MRAID (Mobile Rich Media Ad Interface Definitions)

MRAID (Mobile Rich Media Ad Interface Definitions) is a specification for in-app rich media advertising. The current version is 3.0. MRAID is designed so that an ad and a mobile app can communicate through a common language, rather than requiring each app and ad to agree on an independent standard. Apps can be MRAID-compliant or not, meaning they do or do not include implementations of the MRAID API. For MRAID-compliant ads and apps, there is a two-way communication in which one system (e.g. the ad) makes an MRAID-compliant call to the other (e.g. the app), and that system then responds back. This is mediated by the MRAID container.   


Ad providers will often write third-party code that app providers use. That is generally distributed as an SDK, and frequently these SDKs implement MRAID. In a typical MRAID configuration, the ad lives in a "container" that is implemented by the SDK. This can either be inline or an interstitial. Generally the ad lives in a webview, which is effectively a browser without any of the toolbars - just the website rendering part. The webview layer and the container each implement the appropriate parts of the MRAID spec. It is important to note that while there is often a webview component to MRAID implementations, MRAID is not a mobile web concept. 

A prominent use case of MRAID is expandable ads. For example, if the user interacts with the ad in a way that would prompt the unit to expand, the ad itself would send a message via MRAID to expand to the container. The container would then, interacting with the app itself, change the size of the webview and then send a message back to the ad via MRAID that the size change is complete. The ad would then render the appropriate content for the expanded size. This can happen relatively seamlessly between any number of apps and any number of ads because the communication protocol has been standardized in MRAID. 

Another important use case of MRAID is viewability. In the browser context, the ad has access to the geometric measurements of the elements are in the viewport of the browser to determine whether the ad is in view. This technique does not carry over to the app experience. Instead, as of MRAID 3.0, the container implements the exposureChange functionality. Prior versions of MRAID relied on isViewable as a function, which only implemented a single definition of viewability. Given the proliferation of different viewability standards for different customers and different formats, this new mechanism now allows ads and developers to more easily implement different requirements. When the percentage defined in the exposureChange listener, for that particular ad, is viewable, the ad will be sent messages through the API roughly every 200ms until the exposure changes again.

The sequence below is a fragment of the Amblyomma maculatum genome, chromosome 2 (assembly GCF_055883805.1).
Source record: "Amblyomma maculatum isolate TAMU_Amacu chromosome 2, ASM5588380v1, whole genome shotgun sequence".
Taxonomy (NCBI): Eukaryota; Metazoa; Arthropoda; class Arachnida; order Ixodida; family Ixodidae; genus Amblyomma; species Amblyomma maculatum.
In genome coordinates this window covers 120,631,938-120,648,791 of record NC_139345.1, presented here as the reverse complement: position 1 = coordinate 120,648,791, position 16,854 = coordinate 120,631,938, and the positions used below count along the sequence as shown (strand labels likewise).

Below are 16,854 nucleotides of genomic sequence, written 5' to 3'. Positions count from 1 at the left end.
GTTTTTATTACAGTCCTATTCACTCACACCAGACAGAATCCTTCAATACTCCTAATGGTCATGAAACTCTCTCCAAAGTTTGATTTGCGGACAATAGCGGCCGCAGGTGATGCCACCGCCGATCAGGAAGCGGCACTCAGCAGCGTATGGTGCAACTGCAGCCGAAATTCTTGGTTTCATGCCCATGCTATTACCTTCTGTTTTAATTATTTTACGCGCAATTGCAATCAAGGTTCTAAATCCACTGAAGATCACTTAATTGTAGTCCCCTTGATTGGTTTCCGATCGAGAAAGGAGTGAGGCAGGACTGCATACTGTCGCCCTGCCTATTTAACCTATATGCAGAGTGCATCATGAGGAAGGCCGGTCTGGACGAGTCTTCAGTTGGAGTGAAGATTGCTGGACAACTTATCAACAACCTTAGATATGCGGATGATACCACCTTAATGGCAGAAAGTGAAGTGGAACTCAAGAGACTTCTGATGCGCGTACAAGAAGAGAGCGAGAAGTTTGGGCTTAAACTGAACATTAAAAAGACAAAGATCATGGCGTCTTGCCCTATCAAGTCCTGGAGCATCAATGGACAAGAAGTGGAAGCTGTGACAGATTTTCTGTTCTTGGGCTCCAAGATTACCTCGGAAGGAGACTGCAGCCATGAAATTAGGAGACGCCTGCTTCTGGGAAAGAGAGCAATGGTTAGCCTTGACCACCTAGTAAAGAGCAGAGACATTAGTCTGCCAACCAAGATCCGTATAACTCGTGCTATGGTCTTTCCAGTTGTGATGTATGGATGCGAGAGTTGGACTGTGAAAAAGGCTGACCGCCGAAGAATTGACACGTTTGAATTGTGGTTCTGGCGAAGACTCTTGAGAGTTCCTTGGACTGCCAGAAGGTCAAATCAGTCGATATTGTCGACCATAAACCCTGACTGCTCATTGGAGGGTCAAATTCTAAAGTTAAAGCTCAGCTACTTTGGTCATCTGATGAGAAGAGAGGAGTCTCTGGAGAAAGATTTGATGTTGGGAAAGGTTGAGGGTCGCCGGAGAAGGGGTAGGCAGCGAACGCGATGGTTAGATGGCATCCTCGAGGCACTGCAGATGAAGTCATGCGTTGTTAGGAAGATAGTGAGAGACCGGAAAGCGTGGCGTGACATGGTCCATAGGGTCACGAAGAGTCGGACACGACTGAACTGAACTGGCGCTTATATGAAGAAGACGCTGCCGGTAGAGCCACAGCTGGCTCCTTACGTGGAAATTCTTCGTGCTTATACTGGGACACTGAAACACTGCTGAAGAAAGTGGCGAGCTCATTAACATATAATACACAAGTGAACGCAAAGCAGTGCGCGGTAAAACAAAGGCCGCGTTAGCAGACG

Autoplay video is a natural evolution from the viewability enabled by MRAID. That said, there are a number of challenges with autoplay video. While one could use the built-in MRAID video player, which would play using the built-in video player, this would not reliably allow for clicks, because this is a pure video player (although it works in certain situations in iOS). If you then used HTML5 for video, it would not autoplay in more recent versions of iOS, because Safari prevents autoplay video in the browser. Thus to use autoplay video, the ad must rely on the player built in the SDK that implements the container or some other container. This adds some complexity because a single ad must thus be aware of any idiosyncrasies in any of the different video players among SDK providers. 

There are a number of additional potential MRAID features, including - all with the user's permission - saving pictures, creating calendar events, and initiating telephone calls. The ad can query the app via MRAID to determine which functionality is available and display the correct ad format. The app's orientation, user position, volume changes, etc can also - when the permissions are available - be usable by the ad via MRAID. As TripleLift continues to grow in mobile app, the richness of the MRAID ecosystem and the ability to provide interesting and immersive functionality may be exciting avenues to pursue.